Even in these days of the Internet, sending paper mail by airplane remains a major part of everyday life. The early efforts to build upon airmail and experiment with rocket mail, however, never quite caught on.
There had been earlier efforts at home and abroad, usually over short distances and using handcrafted rockets. It all came to a head in 1959, however, when the National Aeronautics and Space Administration (NASA) decided
to try it out.
The rocket chosen for this job was Thor, a 55-ton intermediate-range ballistic missile
developed by the U.S. Air Force. Thor was a single-stage rocket, with a range of 1,500 miles. On November 27, 1957, the government gave the go-ahead for production.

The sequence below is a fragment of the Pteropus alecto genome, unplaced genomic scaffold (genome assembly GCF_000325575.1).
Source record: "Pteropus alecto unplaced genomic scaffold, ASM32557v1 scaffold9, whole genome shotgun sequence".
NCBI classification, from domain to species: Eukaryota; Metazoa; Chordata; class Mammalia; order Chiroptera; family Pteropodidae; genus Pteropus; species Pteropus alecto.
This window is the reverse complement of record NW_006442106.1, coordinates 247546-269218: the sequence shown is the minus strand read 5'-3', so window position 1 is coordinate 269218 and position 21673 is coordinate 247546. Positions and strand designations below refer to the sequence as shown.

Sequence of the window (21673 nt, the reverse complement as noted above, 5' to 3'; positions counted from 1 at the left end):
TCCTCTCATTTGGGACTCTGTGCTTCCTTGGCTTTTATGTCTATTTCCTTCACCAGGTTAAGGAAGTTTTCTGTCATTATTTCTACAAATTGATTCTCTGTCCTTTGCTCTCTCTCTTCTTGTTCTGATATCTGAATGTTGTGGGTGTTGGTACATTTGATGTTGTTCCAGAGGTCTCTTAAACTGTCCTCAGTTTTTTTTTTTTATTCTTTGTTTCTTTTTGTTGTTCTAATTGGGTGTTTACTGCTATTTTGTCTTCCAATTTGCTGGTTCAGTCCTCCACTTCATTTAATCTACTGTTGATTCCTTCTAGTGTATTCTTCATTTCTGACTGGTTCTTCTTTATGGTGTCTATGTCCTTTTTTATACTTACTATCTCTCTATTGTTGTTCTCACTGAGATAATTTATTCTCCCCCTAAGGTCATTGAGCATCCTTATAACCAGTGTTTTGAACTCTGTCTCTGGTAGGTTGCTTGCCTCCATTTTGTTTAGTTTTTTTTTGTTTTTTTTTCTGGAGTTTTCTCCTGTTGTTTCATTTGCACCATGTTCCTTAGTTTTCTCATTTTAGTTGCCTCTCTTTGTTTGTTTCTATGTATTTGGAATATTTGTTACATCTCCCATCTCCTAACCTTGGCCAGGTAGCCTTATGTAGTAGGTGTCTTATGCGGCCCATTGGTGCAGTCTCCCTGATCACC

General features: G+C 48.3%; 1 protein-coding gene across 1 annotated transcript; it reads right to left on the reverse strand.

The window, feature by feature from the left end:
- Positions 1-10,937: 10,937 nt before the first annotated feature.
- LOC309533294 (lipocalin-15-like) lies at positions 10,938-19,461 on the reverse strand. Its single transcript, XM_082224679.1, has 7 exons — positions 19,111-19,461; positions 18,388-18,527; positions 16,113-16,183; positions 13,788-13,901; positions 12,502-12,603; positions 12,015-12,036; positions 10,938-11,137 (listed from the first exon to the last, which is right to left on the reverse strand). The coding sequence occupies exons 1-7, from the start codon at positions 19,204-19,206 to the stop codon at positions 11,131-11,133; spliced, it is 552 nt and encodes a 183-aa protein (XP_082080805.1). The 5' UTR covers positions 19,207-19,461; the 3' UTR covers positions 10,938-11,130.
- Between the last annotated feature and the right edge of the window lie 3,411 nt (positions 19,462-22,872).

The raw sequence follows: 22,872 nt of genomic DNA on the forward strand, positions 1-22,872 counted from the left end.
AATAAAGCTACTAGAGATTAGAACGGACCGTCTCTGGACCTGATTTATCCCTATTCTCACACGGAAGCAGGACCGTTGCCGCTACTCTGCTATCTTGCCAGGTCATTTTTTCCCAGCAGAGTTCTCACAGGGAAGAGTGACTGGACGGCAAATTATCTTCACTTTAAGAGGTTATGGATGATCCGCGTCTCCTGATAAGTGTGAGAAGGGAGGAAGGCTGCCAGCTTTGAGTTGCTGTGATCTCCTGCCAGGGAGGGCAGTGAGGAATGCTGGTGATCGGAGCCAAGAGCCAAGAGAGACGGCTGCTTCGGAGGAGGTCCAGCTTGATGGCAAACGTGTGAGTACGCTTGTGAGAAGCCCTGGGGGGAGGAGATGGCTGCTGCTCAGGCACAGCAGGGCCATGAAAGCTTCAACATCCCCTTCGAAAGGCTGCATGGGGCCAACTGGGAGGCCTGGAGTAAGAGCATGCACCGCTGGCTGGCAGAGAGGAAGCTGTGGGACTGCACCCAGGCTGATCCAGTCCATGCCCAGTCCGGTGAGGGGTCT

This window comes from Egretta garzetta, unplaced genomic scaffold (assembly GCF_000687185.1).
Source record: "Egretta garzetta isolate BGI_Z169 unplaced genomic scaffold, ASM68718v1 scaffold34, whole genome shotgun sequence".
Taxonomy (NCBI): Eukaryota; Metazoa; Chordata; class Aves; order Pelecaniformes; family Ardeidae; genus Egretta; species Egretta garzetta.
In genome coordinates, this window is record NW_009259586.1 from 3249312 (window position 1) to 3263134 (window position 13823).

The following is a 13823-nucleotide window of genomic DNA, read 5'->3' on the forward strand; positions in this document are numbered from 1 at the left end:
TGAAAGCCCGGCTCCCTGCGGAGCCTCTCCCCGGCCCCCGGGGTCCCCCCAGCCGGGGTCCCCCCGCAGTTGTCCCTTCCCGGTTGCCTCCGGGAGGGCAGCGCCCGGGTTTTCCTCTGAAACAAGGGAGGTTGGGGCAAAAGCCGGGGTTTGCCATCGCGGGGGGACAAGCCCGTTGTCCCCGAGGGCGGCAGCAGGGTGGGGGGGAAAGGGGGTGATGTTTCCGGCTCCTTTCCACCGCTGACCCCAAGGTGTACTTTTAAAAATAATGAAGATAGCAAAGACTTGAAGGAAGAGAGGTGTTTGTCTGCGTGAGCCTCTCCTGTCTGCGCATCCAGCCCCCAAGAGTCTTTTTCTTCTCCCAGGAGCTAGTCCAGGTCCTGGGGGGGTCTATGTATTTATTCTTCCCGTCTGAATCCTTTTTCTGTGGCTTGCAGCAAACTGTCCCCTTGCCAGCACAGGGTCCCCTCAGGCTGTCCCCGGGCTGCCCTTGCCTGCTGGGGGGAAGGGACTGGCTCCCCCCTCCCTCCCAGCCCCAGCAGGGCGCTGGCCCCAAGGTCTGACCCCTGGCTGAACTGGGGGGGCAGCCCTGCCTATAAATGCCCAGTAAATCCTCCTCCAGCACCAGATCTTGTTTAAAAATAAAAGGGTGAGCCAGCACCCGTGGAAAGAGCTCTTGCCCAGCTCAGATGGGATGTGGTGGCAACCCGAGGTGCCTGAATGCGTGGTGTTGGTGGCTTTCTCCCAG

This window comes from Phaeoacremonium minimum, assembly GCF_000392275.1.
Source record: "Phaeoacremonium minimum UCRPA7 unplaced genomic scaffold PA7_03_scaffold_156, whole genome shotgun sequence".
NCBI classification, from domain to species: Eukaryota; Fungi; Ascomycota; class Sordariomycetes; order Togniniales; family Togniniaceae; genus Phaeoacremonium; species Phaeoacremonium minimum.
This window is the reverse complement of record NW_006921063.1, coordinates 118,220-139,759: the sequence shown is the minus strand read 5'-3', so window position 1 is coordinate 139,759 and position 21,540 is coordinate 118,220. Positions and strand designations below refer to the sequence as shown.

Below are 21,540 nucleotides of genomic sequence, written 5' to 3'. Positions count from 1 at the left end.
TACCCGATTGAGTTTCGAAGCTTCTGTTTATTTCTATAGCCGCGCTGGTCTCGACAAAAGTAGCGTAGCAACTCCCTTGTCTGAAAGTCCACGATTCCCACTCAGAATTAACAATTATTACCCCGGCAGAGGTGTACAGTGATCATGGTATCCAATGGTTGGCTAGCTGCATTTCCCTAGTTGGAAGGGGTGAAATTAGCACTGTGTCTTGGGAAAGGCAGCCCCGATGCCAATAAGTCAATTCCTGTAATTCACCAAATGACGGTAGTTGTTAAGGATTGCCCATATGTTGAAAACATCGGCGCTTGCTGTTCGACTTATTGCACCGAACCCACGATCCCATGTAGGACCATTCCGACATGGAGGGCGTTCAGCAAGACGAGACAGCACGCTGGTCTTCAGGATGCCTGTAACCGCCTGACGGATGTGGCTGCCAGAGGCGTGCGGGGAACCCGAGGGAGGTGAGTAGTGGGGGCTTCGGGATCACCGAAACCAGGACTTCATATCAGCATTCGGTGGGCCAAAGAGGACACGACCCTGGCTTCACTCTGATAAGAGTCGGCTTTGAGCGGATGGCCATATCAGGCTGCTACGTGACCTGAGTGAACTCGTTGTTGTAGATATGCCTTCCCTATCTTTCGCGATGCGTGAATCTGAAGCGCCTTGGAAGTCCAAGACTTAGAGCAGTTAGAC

The launch duly took place on May 21, 1959, from Cape Canaveral. It was the 44th flight of a Thor. NASA increased its range to 6,000 miles by adding the second stage of a Vanguard rocket. The resulting combination was called a “Thor-Able” rocket.
By John Lockwood
Read the article from the August 2016 issue of Flight Journal, click here.